SASE or zero trust? Why security teams should be using both
As companies continue to navigate increasingly distributed environments, the question of zero trust is coming up more and more – as is the relationship between this framework and secure access service edge (SASE). Many security teams are looking to better understand zero trust security and SASE, including whether or not they are mutually exclusive or compatible.
So, what exactly are each of these security models, and how can companies determine which one will be more appropriate for their security teams as they seek to protect the broader business from cyber threats?
The short answer is that they are highly complementary. In fact, in almost any case, the two work better when used together to support security teams striving to ensure that the company’s digital footprint does not expand beyond their control.
Navigating rapid digital transformation amid the COVID-19 pandemic
Historically, companies have relied on VPNs to provide employees working remotely with a secure “tunnel” into the on-premises network. VPNs are dependent on the notion of a clear network perimeter. Users that are deemed trustworthy can move freely inside, while everything on the outside is denied access.
Even before the rapid shift to remote work caused by COVID-19, the effectiveness of this model was weakening due to a number of critical flaws. The perimeter-based security approach does not account for the threat of insider attacks or the fact that non-employees may need access. Perhaps most remarkably, if a cybercriminal gains access via methods such as VPN credential abuse, they are typically able to move laterally across resources on the network without any restrictions.
COVID-19 has dramatically transformed the workplace and pushed IT teams to revisit their infrastructure to balance security with productivity. Zero trust and SASE solutions are being adopted together because they help organizations unite a least-privilege access approach with an architecture that streamlines how highly distributed users and cloud resources are secured.
Rethinking cybersecurity strategies for the distributed workforce
Company environments are becoming increasingly dispersed as the remote workforce pushes more applications to the cloud. Organizations are looking to secure their expanding surface areas with policies that enforce least-privilege access control via technologies like zero trust network access (ZTNA), secure web gateway (SWG), and cloud access security broker (CASB) – to name a few.
However, when the above technologies are deployed in a one-off fashion, it can leave organizations manually replicating policies across different dashboards. This takes time (and therefore costs money), but also limits consistent visibility and control across the IT ecosystem. This issue is compounded as more solutions are deemed necessary and deployed.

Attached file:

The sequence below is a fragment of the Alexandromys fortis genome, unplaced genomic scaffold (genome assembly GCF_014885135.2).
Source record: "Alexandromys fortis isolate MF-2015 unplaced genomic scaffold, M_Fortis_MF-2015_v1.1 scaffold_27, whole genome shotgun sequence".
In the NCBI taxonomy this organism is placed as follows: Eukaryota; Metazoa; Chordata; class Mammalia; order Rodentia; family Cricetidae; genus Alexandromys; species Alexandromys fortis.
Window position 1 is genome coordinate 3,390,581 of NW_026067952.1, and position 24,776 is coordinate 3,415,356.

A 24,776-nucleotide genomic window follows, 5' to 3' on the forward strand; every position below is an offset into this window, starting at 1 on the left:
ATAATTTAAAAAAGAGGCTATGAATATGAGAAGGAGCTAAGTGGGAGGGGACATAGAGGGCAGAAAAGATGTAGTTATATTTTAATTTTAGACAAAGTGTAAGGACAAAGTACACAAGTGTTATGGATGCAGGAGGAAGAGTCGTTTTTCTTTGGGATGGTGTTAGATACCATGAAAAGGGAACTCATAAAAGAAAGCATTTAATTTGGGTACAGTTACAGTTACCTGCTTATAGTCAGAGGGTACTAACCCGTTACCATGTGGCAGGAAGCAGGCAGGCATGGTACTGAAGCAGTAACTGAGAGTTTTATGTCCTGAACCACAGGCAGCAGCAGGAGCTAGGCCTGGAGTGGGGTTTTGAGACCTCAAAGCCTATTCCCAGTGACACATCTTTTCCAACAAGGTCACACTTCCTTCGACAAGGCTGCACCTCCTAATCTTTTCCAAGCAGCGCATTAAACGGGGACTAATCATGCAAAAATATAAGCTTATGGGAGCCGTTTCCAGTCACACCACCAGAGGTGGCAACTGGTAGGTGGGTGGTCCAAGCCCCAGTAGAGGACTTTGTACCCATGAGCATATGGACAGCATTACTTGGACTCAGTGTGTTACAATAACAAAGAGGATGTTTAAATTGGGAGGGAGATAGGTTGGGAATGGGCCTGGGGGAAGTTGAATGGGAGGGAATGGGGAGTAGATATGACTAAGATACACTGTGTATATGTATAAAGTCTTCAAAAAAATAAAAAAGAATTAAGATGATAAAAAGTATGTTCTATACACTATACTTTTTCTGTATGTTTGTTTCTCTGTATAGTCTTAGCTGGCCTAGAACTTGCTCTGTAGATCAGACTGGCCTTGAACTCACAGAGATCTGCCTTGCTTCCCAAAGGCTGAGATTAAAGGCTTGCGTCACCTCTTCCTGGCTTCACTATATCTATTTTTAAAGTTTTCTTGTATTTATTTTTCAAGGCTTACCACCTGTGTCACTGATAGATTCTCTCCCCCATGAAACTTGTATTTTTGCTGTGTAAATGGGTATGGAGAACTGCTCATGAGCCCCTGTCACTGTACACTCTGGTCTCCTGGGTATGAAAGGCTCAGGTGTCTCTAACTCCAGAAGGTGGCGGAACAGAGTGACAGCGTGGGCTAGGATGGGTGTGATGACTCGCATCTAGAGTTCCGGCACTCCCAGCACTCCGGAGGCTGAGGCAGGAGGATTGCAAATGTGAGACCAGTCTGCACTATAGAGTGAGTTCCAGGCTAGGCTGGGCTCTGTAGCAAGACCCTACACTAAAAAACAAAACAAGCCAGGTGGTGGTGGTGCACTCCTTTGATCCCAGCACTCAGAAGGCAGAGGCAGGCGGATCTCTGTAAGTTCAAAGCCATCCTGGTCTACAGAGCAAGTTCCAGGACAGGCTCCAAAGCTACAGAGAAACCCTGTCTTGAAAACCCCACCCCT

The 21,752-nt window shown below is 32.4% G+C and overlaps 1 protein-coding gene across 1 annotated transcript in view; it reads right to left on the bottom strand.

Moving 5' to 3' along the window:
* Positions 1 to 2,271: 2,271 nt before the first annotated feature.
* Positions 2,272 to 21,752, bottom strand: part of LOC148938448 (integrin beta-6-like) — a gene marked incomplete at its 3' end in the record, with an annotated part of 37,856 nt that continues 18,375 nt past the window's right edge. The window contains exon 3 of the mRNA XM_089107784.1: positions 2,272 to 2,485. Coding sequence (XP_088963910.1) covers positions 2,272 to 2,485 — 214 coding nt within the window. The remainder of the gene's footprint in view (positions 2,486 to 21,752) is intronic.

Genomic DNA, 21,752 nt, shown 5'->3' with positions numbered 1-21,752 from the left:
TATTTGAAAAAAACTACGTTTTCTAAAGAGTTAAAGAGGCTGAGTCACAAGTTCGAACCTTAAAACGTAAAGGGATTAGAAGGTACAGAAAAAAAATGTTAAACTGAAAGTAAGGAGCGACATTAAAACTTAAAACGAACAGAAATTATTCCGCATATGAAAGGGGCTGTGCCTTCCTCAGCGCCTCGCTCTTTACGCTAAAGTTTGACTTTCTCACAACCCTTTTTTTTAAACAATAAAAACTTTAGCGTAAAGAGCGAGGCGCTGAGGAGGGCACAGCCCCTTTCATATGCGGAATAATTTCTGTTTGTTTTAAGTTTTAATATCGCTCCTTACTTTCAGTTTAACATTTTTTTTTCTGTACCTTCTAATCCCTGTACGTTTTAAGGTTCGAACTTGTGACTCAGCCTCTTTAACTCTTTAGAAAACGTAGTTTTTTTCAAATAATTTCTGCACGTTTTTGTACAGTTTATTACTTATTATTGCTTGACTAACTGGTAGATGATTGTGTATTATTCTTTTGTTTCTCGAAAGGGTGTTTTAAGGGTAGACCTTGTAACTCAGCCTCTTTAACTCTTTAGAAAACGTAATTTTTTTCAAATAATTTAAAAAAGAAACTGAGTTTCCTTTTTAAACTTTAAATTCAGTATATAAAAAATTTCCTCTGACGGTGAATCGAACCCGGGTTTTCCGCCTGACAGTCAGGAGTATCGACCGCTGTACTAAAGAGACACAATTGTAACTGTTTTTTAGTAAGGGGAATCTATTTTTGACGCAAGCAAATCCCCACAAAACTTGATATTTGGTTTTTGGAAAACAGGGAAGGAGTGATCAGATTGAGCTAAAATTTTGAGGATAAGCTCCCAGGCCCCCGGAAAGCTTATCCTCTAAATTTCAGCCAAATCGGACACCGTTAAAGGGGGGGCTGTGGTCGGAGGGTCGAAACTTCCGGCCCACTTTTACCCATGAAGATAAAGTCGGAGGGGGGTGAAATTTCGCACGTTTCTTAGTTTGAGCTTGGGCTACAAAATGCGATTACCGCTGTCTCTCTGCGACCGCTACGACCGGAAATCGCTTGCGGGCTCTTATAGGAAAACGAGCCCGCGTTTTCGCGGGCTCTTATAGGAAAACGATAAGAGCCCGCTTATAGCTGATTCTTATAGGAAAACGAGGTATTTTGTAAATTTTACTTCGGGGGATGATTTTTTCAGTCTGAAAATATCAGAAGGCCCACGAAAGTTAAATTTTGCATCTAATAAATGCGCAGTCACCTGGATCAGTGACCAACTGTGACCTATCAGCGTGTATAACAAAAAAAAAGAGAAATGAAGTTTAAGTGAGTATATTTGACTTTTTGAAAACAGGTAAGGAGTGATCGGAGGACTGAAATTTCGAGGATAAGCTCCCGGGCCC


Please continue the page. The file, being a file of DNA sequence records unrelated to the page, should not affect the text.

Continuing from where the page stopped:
While zero trust is a way of thinking that focuses on appropriate authentication and secure access to data and systems on an as-needed basis, SASE refers to cloud-delivered platforms deployed at the edge which provide wide-ranging protections anyplace data reaches. As integrated platforms that consist of an array of complementary solutions, SASE offerings are crucial when following a zero trust framework.
Stronger security via streamlined management
Sometimes the effort to follow zero trust security principles can inadvertently drive up the amount of deployed point products and produce unanticipated disparities in protection across use cases. SASE addresses this challenge by helping organizations preserve and sustain common security controls across all enterprise resources. This ensures consistency by helping security teams remove blind spots that can arise due to disparate tools and solutions. SASE offerings typically offer CASB, SWG and ZTNA functionality to achieve this.
Security teams can configure policies that safeguard SaaS apps, control access to web destinations, identify shadow IT, and secure apps on-premises from a sole control point with a single dashboard for configuring wide-ranging policies. This provides not only consistent, comprehensive protections, but also consolidated ease of management, saving your organization time and money.
Achieving the best of both worlds
For most companies, the conventional perimeter their security teams once managed has now been gone for an entire year; and there won’t be any going back. By uniting SASE and zero trust, organizations can establish and maintain an environment that reliably enforces security procedures for any interaction on or off premises – through one unified platform.